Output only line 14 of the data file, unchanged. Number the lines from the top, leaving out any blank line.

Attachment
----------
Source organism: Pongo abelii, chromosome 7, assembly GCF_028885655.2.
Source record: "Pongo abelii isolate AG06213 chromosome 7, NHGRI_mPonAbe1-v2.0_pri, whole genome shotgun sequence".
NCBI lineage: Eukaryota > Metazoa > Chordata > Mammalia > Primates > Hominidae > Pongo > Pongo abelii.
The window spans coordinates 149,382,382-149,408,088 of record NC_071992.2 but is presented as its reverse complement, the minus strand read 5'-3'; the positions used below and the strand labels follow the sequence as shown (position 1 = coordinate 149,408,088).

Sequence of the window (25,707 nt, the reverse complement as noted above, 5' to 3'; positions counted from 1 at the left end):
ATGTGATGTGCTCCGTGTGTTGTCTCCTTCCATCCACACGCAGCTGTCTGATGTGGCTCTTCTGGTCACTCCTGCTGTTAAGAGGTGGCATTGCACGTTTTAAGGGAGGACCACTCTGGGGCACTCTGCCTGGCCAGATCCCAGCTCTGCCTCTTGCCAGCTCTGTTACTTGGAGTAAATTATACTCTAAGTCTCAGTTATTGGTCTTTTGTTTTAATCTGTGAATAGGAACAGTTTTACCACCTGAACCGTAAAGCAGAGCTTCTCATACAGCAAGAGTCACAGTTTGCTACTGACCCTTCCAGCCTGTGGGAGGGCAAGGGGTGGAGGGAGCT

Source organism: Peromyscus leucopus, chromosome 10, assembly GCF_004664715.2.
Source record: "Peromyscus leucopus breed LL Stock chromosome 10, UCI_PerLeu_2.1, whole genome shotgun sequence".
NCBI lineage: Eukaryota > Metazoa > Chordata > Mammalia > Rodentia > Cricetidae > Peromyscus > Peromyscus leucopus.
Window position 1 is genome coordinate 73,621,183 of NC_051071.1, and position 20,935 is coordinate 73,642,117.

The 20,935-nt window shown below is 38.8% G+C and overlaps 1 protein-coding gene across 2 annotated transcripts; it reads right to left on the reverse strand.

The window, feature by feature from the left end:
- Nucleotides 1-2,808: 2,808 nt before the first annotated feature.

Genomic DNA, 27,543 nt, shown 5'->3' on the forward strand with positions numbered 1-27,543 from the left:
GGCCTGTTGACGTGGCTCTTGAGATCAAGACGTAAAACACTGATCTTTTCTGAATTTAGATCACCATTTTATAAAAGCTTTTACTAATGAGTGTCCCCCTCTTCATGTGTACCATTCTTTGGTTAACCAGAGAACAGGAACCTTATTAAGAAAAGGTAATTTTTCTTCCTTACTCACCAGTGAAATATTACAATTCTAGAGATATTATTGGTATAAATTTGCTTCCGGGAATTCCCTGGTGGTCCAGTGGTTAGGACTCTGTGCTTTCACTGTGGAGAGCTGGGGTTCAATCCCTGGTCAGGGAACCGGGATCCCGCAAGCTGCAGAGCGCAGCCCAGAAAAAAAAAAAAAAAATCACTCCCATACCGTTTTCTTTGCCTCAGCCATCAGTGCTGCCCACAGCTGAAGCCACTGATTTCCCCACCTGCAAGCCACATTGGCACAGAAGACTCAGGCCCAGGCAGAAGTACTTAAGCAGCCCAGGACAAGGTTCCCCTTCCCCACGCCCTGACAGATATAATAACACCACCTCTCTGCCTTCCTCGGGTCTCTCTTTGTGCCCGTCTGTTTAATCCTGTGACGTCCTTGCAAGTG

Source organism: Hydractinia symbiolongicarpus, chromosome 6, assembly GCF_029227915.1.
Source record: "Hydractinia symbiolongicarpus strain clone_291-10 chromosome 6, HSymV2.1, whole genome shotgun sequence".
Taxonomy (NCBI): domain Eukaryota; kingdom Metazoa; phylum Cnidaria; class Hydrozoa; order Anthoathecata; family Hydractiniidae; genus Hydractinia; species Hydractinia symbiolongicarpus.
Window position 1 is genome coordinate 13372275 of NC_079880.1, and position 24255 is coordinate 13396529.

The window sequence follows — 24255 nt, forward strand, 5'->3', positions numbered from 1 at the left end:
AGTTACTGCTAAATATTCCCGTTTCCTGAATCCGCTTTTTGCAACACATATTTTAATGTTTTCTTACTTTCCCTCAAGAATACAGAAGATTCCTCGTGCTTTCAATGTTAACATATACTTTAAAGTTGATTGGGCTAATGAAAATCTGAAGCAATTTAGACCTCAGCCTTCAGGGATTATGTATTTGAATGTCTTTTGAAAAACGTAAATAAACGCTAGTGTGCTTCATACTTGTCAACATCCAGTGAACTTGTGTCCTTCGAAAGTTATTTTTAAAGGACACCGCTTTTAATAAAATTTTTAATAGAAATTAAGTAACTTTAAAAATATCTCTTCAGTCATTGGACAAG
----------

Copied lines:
Genomic DNA, 27,543 nt, shown 5'->3' on the forward strand with positions numbered 1-27,543 from the left: